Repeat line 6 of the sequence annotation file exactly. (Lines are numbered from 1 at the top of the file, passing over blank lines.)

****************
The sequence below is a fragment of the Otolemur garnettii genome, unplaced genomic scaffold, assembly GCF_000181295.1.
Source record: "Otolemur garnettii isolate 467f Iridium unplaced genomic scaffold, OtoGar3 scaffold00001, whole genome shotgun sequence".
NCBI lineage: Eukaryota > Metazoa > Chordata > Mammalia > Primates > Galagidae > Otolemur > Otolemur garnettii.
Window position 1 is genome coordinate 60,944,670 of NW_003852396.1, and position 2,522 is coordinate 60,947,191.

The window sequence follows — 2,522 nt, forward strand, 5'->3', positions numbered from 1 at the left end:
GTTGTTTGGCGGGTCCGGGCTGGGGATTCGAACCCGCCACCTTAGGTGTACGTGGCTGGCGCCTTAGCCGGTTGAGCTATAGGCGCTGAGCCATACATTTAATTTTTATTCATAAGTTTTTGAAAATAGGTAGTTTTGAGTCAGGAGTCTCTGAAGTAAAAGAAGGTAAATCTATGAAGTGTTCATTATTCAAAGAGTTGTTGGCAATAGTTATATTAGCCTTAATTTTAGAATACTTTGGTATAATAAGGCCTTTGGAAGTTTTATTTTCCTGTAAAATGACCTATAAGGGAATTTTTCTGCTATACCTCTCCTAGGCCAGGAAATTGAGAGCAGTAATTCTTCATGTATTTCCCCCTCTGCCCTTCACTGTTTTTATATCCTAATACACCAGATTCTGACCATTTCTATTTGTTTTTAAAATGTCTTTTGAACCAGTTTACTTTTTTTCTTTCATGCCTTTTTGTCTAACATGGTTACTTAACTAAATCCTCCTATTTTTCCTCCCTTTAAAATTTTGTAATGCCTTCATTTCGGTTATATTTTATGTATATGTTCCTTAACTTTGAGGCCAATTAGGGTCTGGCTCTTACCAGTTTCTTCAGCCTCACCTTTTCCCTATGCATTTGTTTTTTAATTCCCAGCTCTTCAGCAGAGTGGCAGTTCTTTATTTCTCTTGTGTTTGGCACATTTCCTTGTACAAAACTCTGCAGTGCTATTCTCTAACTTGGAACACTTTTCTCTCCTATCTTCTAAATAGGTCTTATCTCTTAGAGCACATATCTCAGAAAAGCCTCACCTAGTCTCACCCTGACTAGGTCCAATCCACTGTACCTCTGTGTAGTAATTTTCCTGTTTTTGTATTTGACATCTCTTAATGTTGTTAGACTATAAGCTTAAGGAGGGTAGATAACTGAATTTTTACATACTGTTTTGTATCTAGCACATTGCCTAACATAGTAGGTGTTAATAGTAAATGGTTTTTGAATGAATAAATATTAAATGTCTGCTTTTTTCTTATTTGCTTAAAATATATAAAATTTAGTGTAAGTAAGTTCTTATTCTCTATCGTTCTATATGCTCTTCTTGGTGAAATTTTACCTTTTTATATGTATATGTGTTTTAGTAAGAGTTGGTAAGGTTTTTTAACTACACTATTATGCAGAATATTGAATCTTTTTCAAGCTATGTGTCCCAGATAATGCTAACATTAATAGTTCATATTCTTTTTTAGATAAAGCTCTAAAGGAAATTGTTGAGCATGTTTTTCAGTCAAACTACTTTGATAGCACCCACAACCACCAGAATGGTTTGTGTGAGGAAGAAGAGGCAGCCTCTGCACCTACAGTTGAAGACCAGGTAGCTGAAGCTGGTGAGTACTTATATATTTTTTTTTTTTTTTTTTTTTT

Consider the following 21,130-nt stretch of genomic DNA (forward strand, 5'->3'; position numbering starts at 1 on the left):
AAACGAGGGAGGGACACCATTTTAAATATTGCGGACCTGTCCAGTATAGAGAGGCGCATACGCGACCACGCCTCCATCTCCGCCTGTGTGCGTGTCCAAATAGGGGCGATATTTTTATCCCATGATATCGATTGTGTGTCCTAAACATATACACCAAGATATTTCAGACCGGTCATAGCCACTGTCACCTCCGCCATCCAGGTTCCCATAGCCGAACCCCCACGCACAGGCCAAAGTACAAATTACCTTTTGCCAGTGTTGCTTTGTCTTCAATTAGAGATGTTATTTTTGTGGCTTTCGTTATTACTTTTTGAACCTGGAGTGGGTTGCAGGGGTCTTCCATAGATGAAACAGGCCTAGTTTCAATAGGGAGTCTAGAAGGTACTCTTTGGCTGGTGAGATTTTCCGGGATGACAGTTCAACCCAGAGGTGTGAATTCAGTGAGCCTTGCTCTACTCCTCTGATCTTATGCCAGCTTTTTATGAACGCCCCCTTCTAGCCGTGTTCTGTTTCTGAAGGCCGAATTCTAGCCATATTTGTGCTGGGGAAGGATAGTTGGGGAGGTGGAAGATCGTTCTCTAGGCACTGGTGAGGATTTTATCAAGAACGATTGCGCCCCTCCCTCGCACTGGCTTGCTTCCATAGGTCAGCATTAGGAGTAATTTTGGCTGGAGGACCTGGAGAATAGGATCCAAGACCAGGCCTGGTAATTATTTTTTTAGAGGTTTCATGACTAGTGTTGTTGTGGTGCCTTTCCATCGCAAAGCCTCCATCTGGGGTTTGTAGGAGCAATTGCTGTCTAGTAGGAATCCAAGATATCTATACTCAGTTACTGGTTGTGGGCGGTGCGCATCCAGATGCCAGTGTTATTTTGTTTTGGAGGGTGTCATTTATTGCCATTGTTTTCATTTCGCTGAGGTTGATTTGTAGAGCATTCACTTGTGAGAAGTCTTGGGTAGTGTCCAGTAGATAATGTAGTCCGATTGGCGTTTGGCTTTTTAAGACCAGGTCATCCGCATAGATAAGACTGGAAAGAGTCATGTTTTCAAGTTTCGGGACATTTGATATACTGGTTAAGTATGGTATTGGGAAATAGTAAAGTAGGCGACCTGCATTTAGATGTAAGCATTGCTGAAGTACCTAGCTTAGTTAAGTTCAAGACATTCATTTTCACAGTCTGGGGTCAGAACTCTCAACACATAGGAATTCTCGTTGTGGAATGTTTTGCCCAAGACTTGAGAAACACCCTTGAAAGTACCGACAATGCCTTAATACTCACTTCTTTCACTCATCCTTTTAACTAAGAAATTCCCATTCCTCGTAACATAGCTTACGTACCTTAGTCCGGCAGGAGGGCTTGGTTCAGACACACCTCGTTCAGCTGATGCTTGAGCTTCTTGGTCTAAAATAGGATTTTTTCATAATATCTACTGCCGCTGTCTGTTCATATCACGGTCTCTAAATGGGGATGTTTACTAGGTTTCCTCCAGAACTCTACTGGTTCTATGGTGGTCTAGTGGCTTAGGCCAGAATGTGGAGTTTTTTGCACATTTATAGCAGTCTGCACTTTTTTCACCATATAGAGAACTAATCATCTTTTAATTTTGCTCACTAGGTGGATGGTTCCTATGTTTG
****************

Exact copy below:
GTTGTTTGGCGGGTCCGGGCTGGGGATTCGAACCCGCCACCTTAGGTGTACGTGGCTGGCGCCTTAGCCGGTTGAGCTATAGGCGCTGAGCCATACATTTAATTTTTATTCATAAGTTTTTGAAAATAGGTAGTTTTGAGTCAGGAGTCTCTGAAGTAAAAGAAGGTAAATCTATGAAGTGTTCATTATTCAAAGAGTTGTTGGCAATAGTTATATTAGCCTTAATTTTAGAATACTTTGGTATAATAAGGCCTTTGGAAGTTTTATTTTCCTGTAAAATGACCTATAAGGGAATTTTTCTGCTATACCTCTCCTAGGCCAGGAAATTGAGAGCAGTAATTCTTCATGTATTTCCCCCTCTGCCCTTCACTGTTTTTATATCCTAATACACCAGATTCTGACCATTTCTATTTGTTTTTAAAATGTCTTTTGAACCAGTTTACTTTTTTTCTTTCATGCCTTTTTGTCTAACATGGTTACTTAACTAAATCCTCCTATTTTTCCTCCCTTTAAAATTTTGTAATGCCTTCATTTCGGTTATATTTTATGTATATGTTCCTTAACTTTGAGGCCAATTAGGGTCTGGCTCTTACCAGTTTCTTCAGCCTCACCTTTTCCCTATGCATTTGTTTTTTAATTCCCAGCTCTTCAGCAGAGTGGCAGTTCTTTATTTCTCTTGTGTTTGGCACATTTCCTTGTACAAAACTCTGCAGTGCTATTCTCTAACTTGGAACACTTTTCTCTCCTATCTTCTAAATAGGTCTTATCTCTTAGAGCACATATCTCAGAAAAGCCTCACCTAGTCTCACCCTGACTAGGTCCAATCCACTGTACCTCTGTGTAGTAATTTTCCTGTTTTTGTATTTGACATCTCTTAATGTTGTTAGACTATAAGCTTAAGGAGGGTAGATAACTGAATTTTTACATACTGTTTTGTATCTAGCACATTGCCTAACATAGTAGGTGTTAATAGTAAATGGTTTTTGAATGAATAAATATTAAATGTCTGCTTTTTTCTTATTTGCTTAAAATATATAAAATTTAGTGTAAGTAAGTTCTTATTCTCTATCGTTCTATATGCTCTTCTTGGTGAAATTTTACCTTTTTATATGTATATGTGTTTTAGTAAGAGTTGGTAAGGTTTTTTAACTACACTATTATGCAGAATATTGAATCTTTTTCAAGCTATGTGTCCCAGATAATGCTAACATTAATAGTTCATATTCTTTTTTAGATAAAGCTCTAAAGGAAATTGTTGAGCATGTTTTTCAGTCAAACTACTTTGATAGCACCCACAACCACCAGAATGGTTTGTGTGAGGAAGAAGAGGCAGCCTCTGCACCTACAGTTGAAGACCAGGTAGCTGAAGCTGGTGAGTACTTATATATTTTTTTTTTTTTTTTTTTTTT